The main concerns with swapping between the two specs are Azerite gear and rings. You’ll either need two Azerite pieces for each slot — if you’re lucky enough to get multiple equal level pieces — or you’ll need to reforge the traits if you choose one of the spec-specific traits. Rings are where stat priority really comes into play and is your best bet for getting your desired stats. Trinkets will generally be the same for both specs. Atonement doesn’t proc off DPS trinkets or Azerite procs, so Discipline will want to use healing trinkets this expansion.
What should you play?
Both specs are great and excel on different fights. If you’re primarily PUG-ing raids, I would recommend Holy for two reasons. The first is because Discipline is starting to become a little FOTM-y, and a lot more people will be playing it. While there’s little downside, of taking more than one Discipline Priest at the moment, there’s still the holdover habit from Wrath of one per raid. I say “at the moment” because the datamined information on the PTR indicates that Weakened Soul will be making a return, which will limit Discipline stacking.
The other is that Holy is more forgiving and can compensate for raid mistakes. Group Finder raids tend to be the Wild West, and who knows what people may do. When you’re healing with a regular group, you get a feel for how everyone will react and you know what to expect from fight mechanics. In a PUG, it’s usually a race to heal all of the stupid. If you’re counting on the regular fight damage and someone makes a giant mistake before you can get Atonements out, your healing will suffer. We all know how PUGS can be, especially with ignoring class nuance and only looking at who is on top of the raid meters. Played properly, Discipline will shine as well as Holy. But if you don’t feel confident in your ability to properly set up Discipline’s burst and predict damage, Holy is easier to react with.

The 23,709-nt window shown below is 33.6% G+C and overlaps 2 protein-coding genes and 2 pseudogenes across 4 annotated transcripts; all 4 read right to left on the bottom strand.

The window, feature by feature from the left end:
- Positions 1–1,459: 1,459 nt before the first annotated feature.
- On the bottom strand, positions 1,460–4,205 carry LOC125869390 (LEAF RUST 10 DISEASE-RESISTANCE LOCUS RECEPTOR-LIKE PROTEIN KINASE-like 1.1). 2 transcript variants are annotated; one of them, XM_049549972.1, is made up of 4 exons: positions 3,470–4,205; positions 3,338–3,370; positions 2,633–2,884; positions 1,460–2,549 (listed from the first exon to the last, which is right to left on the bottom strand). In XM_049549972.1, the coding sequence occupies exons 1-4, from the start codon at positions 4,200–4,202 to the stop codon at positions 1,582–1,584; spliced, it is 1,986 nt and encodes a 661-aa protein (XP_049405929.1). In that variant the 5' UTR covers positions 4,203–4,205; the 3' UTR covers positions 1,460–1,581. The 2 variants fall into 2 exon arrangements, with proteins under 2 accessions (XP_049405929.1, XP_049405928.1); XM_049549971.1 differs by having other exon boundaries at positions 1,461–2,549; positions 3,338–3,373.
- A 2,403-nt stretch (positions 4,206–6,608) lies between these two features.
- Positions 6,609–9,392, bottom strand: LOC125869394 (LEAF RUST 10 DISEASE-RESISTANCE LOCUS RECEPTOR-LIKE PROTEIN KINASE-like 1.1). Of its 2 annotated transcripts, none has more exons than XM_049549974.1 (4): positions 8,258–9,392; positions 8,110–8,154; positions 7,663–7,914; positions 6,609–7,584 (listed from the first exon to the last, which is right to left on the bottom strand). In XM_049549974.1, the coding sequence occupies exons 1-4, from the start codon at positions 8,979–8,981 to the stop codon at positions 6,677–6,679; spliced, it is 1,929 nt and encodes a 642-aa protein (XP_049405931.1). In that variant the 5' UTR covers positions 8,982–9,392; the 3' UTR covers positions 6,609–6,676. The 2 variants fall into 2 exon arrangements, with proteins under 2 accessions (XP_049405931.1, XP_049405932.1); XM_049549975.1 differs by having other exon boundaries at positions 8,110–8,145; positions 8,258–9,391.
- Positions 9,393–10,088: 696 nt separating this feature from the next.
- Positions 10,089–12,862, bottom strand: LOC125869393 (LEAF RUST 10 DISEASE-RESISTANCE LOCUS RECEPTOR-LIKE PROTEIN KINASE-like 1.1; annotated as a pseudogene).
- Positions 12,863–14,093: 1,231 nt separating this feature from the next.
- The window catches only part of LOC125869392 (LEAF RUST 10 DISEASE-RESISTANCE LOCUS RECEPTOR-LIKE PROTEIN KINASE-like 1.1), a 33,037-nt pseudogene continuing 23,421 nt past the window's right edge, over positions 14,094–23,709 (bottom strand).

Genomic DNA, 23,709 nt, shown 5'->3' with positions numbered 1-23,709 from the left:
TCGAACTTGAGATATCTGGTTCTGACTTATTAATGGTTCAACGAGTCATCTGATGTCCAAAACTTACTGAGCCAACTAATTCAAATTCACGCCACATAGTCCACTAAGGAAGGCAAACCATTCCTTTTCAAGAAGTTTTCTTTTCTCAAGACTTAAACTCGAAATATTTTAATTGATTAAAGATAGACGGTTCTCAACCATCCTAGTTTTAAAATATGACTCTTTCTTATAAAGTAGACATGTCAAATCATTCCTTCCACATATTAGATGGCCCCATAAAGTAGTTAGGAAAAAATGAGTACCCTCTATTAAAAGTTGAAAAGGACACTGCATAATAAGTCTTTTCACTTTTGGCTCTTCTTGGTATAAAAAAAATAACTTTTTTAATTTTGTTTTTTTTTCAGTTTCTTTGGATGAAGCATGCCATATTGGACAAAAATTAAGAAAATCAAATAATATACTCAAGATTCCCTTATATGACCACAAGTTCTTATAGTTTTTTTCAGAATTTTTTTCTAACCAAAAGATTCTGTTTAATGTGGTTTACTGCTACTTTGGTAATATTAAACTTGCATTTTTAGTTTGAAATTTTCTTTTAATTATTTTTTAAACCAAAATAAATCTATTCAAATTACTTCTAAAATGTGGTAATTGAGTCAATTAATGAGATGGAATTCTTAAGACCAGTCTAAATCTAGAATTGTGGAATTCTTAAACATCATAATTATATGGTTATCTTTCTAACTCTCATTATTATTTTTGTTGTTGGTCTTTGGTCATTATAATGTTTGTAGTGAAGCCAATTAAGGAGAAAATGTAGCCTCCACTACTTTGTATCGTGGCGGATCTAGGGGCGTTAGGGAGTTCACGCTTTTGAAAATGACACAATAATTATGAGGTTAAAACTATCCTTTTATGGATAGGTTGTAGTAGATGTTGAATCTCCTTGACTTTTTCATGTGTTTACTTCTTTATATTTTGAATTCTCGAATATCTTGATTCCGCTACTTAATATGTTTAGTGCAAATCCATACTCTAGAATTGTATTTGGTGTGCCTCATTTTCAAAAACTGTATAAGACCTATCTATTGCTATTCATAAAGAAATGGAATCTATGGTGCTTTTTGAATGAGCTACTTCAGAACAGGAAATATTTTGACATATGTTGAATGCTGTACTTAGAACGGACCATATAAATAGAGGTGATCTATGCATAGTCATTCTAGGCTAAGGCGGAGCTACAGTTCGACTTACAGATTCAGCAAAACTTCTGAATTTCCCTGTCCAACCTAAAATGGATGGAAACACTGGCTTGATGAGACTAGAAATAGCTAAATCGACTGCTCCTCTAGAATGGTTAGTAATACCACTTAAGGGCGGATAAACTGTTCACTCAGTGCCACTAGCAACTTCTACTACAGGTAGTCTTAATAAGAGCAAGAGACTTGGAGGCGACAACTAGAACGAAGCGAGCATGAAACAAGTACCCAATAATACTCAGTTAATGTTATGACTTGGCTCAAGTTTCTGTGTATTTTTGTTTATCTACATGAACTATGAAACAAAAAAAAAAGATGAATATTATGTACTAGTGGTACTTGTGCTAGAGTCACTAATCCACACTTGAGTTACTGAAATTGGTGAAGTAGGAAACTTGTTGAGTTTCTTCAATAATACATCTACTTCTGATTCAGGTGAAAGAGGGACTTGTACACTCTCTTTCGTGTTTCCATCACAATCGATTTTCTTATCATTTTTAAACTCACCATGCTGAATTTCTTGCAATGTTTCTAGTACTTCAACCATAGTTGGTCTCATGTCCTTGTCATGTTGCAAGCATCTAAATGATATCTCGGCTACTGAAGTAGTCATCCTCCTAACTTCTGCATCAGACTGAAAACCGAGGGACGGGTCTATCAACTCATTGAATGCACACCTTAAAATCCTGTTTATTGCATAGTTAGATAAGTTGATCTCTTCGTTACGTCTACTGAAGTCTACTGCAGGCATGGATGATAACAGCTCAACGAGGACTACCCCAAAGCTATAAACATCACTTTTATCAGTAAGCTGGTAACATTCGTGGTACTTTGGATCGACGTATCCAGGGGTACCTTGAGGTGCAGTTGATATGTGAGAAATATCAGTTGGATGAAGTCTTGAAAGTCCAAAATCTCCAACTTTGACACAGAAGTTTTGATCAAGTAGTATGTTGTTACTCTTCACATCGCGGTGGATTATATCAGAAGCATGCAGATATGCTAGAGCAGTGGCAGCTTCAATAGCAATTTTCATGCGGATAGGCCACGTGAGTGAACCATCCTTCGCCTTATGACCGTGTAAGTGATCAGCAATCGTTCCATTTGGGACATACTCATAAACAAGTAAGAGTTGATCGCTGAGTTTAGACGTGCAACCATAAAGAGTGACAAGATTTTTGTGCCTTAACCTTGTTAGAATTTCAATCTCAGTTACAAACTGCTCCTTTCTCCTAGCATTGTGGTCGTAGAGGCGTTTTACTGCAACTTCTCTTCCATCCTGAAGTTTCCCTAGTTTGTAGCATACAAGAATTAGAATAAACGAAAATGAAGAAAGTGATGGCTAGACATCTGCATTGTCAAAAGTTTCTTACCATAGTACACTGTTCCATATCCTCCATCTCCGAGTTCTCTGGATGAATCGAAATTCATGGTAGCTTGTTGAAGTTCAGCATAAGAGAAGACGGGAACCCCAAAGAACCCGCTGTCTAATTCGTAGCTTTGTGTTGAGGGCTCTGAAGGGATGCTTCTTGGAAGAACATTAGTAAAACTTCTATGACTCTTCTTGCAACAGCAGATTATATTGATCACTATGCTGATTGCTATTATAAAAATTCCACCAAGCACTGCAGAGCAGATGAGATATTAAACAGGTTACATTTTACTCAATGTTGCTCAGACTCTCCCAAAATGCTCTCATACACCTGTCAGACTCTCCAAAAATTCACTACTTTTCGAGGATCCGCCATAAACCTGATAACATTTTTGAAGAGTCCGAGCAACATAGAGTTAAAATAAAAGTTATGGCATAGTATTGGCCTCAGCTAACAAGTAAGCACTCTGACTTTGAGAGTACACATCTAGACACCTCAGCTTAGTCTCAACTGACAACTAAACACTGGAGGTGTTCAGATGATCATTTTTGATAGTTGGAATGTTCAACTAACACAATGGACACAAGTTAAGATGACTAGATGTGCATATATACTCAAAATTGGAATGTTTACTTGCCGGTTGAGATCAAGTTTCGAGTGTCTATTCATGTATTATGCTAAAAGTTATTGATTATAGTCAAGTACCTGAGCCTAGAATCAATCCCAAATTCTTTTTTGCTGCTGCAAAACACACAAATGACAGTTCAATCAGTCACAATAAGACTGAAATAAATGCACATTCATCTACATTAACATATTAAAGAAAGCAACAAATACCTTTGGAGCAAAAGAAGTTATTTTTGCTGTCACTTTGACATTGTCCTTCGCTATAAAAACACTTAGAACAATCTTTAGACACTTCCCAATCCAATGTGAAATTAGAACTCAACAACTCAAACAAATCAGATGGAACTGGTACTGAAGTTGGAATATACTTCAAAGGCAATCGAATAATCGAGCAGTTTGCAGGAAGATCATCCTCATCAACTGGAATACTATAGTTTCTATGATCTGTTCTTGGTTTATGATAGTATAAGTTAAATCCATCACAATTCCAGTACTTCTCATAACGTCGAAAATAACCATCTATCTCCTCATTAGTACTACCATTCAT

In a guild group, you tend to have more choice because your guild will generally understand that group progression is the goal. If you’re the only Priest in your raid group, then you can use your best judgement and swap back and forth. If you have another Priest, I would advise having one of each spec for variety. Both are strong and will complement each other. I’ve always disliked having more than one of the same class (or spec, in Priests’ case) in a healing team, simply because there are only 4-5 healers, and having varied cooldowns is helpful. As far as which spec to choose for each encounter, it can be dependent on the fight and your other healers. Fights with constant raid damage like Vectis are great for Holy. Quick, timed bursts of damage like Taloc or Zul are great for Discipline to set up Atonement and burst heal.
What do you want to play?
In a game like World of Warcraft, the important part is having fun. What do you personally like to play? Playing a spec you dislike, simply because it’s perceived to be better, will just result in a diminished game for you.
Holy is the quintessential healer. It has a lot of raw throughput and is great for consistent damage throughout the fights. You have strong mini-cooldowns with Holy Word: Serenity and Holy Word: Sanctify for both single-target and AOE healing. You have two strong raid cooldowns in the form of Divine Hymn and Holy Word: Salvation, with Hymn of Hope as utility to help your other healers. While it’s helpful for any healer to know when damage is coming, Holy has a lot more leeway in reacting to things. It’s also easier to play for people new to healing or used to healing on other classes.
Discipline can be tricky and requires a lot of attention to damage patterns and knowledge of when to set up Atonement. It’s better for timed damage spikes with quick raid-wide burst heals on a shorter cooldown. When you do it correctly, it’s very powerful. It doesn’t really have the “big” healing cooldowns that Holy and the other healers have, but the burst healing from a full raid of Atonements as heavy damage goes out can be just as satisfying. Discipline’s baseline cooldowns like Power Word: Barrier and Pain Suppression revolve around damage reduction and are very powerful, even if they don’t show up on meters.
Generally, if you play a spec well, and you enjoy playing it, it will be viable for just about any content you want to do. Don’t worry too much about what spec is “best” — just worry about performing your desired spec to the best of its ability.